Immediately Removing Win-Back Non-Responders is a Bad Idea: Return Path
By Ken Magill
Immediately removing the email addresses of people who fail to respond to win-back campaigns will likely result in culling addresses that still have revenue potential, according to a report released today by email intelligence firm Return Path.
[Full disclosure: I was involved in writing this report.]
Win-back, or reactivation email campaigns are those sent by marketers to try and re-engage inactive email addresses—say, those of people who haven’t clicked on anything in a year.
Experts say marketers who send email to large email lists with significant percentages of inactive addresses risk experiencing email deliverability troubles. As a result, most email experts recommend implementing win-back campaigns and removing addresses deemed inactive.
When to declare inactive email addresses to be truly dead and dangerous, however, is not black and white.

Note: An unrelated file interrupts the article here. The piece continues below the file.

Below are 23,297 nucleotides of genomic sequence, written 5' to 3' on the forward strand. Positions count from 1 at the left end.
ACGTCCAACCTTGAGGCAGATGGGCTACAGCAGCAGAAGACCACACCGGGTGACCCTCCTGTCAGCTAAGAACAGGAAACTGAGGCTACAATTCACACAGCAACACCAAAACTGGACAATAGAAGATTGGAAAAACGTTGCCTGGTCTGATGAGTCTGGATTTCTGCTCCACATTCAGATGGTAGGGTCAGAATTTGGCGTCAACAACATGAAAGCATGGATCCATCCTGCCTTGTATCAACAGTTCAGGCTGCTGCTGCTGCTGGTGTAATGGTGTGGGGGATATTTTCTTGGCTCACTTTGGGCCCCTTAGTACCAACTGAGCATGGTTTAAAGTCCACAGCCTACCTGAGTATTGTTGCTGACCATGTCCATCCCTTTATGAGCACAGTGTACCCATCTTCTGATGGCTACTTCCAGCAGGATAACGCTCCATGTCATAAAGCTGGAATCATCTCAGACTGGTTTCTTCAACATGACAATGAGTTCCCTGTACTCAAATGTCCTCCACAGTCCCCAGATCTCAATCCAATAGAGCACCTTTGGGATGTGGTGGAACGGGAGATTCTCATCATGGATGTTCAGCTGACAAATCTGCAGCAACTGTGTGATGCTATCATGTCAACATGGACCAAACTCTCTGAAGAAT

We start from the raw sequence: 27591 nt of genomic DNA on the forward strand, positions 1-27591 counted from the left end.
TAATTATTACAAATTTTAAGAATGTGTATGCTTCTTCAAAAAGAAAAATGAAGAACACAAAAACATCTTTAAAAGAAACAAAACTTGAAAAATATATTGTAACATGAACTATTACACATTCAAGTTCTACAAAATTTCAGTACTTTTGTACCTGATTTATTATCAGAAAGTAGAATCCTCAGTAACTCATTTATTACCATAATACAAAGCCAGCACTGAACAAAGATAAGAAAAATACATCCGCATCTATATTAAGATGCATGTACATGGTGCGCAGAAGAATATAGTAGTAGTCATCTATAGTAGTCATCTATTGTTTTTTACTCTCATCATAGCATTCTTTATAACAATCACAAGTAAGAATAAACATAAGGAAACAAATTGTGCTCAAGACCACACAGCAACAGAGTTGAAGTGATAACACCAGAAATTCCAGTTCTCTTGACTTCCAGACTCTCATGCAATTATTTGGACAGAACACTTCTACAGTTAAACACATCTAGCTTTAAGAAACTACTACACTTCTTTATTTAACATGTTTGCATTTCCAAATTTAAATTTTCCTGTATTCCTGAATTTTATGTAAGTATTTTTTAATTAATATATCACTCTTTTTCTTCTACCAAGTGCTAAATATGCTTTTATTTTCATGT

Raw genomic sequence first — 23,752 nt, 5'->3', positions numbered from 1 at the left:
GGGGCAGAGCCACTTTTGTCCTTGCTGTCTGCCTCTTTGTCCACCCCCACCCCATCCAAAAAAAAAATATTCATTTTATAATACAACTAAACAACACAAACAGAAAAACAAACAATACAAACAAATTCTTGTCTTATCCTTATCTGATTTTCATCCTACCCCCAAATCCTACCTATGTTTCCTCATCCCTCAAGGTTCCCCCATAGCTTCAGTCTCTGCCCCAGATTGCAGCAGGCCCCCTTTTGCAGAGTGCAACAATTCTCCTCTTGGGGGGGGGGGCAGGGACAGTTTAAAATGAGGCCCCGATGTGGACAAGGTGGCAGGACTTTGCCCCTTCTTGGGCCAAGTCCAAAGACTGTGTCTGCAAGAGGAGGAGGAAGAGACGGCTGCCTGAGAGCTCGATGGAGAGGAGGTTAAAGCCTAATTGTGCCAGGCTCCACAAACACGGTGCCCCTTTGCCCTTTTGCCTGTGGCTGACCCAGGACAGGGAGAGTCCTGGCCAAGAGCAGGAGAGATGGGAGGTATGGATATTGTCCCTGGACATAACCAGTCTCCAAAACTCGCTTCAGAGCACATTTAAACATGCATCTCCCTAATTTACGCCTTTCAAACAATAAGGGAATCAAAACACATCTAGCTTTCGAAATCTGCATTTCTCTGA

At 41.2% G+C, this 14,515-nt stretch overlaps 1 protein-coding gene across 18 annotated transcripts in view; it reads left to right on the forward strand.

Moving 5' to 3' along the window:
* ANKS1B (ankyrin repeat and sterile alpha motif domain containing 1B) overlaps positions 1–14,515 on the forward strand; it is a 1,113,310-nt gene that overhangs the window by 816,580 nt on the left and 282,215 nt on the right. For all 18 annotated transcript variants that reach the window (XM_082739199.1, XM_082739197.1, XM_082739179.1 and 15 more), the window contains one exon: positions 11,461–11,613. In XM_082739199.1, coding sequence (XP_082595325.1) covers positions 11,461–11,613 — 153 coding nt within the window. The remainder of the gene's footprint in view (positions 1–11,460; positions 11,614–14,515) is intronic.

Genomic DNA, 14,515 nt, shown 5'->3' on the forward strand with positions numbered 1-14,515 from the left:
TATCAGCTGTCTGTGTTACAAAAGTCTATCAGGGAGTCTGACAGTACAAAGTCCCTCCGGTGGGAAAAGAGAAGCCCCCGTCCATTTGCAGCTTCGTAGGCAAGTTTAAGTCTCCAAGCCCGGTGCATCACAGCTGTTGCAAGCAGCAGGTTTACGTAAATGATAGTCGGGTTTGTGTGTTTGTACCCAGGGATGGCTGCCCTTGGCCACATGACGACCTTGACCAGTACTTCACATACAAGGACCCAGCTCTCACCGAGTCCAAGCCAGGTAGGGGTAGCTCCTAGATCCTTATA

In a study of win-back campaigns employed by 33 retailers, Return Path found that 45 percent of email address holders who received win-back emails read subsequent messages. But of that 45 percent, just 24 percent had read win-back emails.
Conversely, of the 45 percent who read subsequent messages after receiving win-back emails, 76 percent had not read any win-back messages.
Moreover, the average length of time between when people received a win-back message and when they read a subsequent email was 57 days, according to Return Path.
“What is unknown is whether or not the win-back emails had any significant effect on recipients’ engagement with future emails,” the report said.
“Immediately removing people from an email list who do not respond to win-back emails is not a good idea,” the report said. “You may be removing people who are still engaged with your brand or who respond to the message by shopping at a bricks-and-mortar location, or who may re-engage in the future.”
Access the full report here.